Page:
As seen in Graph 2, the extreme values (very good quality or very poor) are systematically accurately predicted. 50% of the samples were predicted properly, with an accepted error equal to 10%, as seen in Graph 3.
Graph 3: Percentage of accurately predicted samples according to the “accepted error”.
If an error of 20% is accepted, then 80% of the samples were predicted properly. For instance, with a rollability estimated to 3, the probability that “true” value is included between 2,4 and 3,6 is equal to 80%.
Table 2. Synthesis of rollability prediction results. Source: CHOPIN Technologies
Results – Diameter
The diameter parameter shows very satisfactory results, of the samples, 77,5% are predicted properly into correct classes. There are around 20% of the samples that the model does not properly predict the diameter, and this 20% are only concerning the value between 150 and 160. The sample is very near to the limit value of 157, as seen in Graph 4.
As seen in Graph 5, the extreme values (very good quality or very poor) are systematically accurately predicted.
Graph 4&5: Correlation between the diameter reference value and the predicted value. The red line represents the limit between poor and good quality. The green rectangles represent the extreme values and the purple rectangles represent the middle values.
Graph 6 shows that, with an accepted error equal to 10%, 95% of the samples were predicted properly. For instance, with a diameter estimated to 150 mm, the probability that “true” value is included between 135 and 165 is 98%.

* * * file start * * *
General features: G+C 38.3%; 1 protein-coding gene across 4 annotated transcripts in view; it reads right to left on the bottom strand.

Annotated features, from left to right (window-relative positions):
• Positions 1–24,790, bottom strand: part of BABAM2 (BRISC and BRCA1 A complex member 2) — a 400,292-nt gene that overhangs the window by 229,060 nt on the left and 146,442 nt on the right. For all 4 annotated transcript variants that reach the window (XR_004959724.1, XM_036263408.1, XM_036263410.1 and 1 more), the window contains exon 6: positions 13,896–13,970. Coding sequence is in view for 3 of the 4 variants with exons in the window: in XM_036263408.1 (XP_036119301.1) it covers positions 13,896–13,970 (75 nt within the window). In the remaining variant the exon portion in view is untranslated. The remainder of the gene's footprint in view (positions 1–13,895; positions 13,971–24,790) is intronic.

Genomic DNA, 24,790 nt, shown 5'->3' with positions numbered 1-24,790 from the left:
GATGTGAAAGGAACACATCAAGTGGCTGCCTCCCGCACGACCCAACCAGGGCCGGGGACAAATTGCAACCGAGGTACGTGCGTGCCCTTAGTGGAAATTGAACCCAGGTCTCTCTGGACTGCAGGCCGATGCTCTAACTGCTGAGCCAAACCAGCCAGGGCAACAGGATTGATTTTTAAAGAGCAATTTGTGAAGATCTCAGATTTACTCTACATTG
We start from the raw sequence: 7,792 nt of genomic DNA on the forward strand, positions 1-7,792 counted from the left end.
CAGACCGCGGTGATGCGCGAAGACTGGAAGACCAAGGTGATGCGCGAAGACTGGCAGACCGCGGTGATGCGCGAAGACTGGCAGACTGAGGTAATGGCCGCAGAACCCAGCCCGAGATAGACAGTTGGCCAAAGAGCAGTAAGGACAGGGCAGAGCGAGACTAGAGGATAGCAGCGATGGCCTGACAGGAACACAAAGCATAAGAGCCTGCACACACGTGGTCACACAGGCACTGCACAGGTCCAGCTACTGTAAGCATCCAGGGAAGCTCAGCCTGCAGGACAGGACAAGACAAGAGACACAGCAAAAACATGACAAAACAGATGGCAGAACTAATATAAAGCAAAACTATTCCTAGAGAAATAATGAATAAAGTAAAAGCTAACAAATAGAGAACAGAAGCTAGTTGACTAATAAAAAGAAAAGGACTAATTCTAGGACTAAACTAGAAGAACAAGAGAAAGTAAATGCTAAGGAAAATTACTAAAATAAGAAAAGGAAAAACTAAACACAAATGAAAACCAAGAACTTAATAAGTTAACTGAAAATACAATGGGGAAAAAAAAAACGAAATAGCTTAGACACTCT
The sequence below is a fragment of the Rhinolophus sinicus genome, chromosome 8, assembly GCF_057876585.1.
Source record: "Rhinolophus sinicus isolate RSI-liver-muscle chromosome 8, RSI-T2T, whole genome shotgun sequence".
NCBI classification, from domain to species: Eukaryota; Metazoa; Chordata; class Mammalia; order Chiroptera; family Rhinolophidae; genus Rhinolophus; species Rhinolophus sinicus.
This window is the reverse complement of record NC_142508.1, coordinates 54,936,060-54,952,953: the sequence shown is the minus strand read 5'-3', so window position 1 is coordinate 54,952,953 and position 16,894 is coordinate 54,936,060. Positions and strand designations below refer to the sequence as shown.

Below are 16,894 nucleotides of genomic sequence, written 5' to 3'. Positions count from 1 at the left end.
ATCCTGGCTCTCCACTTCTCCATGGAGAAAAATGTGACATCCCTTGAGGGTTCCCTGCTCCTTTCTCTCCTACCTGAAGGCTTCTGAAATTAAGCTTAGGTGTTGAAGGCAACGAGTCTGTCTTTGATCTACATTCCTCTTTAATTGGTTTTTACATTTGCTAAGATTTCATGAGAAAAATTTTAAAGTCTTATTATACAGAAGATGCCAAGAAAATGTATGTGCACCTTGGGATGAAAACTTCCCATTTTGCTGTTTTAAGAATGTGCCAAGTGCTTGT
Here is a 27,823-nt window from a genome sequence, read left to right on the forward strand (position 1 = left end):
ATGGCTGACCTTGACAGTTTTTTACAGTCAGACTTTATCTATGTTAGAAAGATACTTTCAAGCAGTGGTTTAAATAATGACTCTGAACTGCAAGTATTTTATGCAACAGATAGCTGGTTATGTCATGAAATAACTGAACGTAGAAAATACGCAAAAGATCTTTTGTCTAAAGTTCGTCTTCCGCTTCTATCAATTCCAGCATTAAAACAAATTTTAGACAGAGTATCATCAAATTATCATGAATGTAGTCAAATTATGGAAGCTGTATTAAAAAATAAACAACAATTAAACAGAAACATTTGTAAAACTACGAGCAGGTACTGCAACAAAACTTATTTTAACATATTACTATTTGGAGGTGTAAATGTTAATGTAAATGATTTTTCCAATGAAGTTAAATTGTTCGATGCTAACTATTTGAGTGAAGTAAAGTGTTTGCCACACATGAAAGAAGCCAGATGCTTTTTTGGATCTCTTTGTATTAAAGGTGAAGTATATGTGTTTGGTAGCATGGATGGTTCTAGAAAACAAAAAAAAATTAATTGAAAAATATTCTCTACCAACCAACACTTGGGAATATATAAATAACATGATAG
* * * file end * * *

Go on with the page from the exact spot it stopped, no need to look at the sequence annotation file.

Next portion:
Graph 6: Percentage of accurately predicted samples according to the “accepted error”.
Table 3. Synthesis of diameter prediction results.
For diameter and rollability parameter predictions, determining the quality of tortilla flour is possible with the Mixolab. This study was performed with a good range of values but with a small number of samples.
Yet, a validation phase with new samples will be needed to finalize the method for implementation. To determine real model performances it is also necessary to know the uncertainty of the reference method, which was not done in this experiment. This first study exhibits that the Mixolab is a pertinent device to characterize tortilla flours and identify the poor and good samples and is an appropriate tool for quality control.
The percentage of accurately predicted samples according to the ‘accepted error’ is calculated to evaluate prediction model performances. ‘Accepted error’ corresponds to the maximum difference that is accepted between the reference value and predicted value. This ‘accepted error’ is expressed in a percentage of the predicted value.
Graph A1-4: Model performances evaluation - % of accurately predicted samples according to the ' accepted error'.
With an error equal to X%. The probability that the difference between predicted value (Vpredicted) and reference value (Vreference) is lower than X% of predicted value ((Vpredicted*X)/100) is equal to Y%.
With a Relative volume estimated to 100. Probability that ‘’true’’ value is included between 90 and 110 (Vpredicted +/ - 10%) is equal to 70% (Figure A1-4).
In the same way, the accepted error that permits to predict accurately 90% of samples is equal to 20% (Figure A1 -4).
Graph A2-1: Set distribution.
Graph A2-2: Set distribution.
This information has been sourced, reviewed and adapted from materials provided by CHOPIN Technologies.
For more information on this source, please visit CHOPIN Technologies.